Classification as a Heavy-Tail Regressor

I havenâ€™t benchmarked this idea, but it sounds like it might work.

Letâ€™s say that you want to have a regression algorithm on a dataset that has a large skew. Many values may be zero, but thereâ€™s a very long tail too. How might we go about regressing this?

We could â€¦ turn it into a classification problem instead.

Letâ€™s say that we have an ordered dataset. Letâ€™s say that item 1 has the smallest regression value and item \(n\) has the highest value. That means that;

\[ y_1 \leq y_2 \leq ... \leq y_{n-1} \leq y_n \] Letâ€™s now say we have a new datapoint \(y_{new}\). Maybe we donâ€™t need to perform regression. Maybe we just need to care about if \(y_{new} \leq y_1\). If it is, we just predict \(y_{new} = y_1\). If itâ€™s not, we try \(y_1 \leq y_{new} \leq y_2\). If thatâ€™s not it, we can try \(y_2 \leq y_{new} \leq y_3\) â€¦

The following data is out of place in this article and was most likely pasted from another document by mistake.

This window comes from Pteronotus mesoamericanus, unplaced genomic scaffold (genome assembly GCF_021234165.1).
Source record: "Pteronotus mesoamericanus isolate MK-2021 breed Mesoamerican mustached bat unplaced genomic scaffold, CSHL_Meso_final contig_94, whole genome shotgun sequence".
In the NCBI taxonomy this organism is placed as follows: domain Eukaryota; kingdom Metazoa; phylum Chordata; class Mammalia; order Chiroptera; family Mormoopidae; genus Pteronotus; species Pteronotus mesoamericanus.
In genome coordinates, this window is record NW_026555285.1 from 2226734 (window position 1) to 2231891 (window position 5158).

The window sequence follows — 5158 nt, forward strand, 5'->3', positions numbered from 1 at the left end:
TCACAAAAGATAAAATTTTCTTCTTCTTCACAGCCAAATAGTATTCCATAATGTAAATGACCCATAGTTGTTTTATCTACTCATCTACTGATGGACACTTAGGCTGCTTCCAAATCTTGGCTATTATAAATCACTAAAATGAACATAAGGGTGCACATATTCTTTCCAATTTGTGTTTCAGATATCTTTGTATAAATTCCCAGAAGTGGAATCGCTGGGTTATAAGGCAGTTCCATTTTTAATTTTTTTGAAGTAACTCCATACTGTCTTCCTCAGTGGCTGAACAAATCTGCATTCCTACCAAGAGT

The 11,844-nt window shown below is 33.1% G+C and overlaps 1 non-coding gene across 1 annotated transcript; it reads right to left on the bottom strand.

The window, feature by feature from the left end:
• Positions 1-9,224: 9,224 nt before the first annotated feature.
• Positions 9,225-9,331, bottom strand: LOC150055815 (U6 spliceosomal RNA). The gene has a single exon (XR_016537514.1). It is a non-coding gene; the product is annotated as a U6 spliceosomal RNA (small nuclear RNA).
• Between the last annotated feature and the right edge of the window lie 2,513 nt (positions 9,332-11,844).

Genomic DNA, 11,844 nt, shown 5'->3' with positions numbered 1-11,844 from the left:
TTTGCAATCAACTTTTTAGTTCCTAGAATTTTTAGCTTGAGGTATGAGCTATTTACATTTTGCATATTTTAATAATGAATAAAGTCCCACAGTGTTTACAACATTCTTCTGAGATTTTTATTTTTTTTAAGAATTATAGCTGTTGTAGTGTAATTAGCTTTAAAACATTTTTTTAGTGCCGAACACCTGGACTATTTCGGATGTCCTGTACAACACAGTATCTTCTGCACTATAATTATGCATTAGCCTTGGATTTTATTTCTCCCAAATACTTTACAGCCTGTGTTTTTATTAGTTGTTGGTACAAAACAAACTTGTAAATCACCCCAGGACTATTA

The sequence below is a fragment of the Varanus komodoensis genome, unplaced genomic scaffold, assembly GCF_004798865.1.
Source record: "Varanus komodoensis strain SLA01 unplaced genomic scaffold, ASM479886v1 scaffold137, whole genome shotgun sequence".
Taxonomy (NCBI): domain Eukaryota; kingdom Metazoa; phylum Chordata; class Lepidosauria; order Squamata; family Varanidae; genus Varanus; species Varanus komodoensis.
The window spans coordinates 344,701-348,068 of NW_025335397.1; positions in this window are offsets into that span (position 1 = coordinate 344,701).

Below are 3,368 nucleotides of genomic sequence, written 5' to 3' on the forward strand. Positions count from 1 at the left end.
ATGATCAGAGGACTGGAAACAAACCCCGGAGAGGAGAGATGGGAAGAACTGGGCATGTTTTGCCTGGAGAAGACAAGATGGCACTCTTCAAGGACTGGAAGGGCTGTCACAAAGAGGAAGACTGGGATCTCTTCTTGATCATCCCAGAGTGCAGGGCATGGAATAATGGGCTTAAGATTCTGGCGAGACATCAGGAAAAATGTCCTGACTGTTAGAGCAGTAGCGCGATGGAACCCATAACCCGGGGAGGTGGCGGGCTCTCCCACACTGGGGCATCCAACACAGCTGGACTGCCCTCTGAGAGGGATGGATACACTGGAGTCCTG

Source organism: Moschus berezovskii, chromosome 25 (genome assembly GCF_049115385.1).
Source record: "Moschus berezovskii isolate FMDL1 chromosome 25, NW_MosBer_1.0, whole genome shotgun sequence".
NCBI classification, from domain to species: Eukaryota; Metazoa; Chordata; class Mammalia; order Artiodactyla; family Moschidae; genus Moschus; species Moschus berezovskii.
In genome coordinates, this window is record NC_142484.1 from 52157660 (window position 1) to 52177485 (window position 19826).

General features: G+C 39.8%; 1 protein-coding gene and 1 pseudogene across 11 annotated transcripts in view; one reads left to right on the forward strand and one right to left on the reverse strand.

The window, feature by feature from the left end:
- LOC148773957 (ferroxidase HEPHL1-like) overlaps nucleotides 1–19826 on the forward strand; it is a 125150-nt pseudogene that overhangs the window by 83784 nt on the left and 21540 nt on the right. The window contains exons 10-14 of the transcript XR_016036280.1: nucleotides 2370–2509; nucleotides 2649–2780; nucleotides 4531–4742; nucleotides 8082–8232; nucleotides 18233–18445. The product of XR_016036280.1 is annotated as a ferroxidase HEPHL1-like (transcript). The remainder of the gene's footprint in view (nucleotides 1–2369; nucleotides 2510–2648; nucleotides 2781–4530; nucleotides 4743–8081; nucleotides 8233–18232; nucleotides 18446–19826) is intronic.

This turns the problem on itâ€™s head. Weâ€™re no longer worrying about how heavy the tail could be. Instead weâ€™re wondering where in the order of our training data our new datapoint is. That means that we can use classification!

Given that weâ€™ve trained a classifier that can be used to detect order, we can now use it as a heuristic to order new data.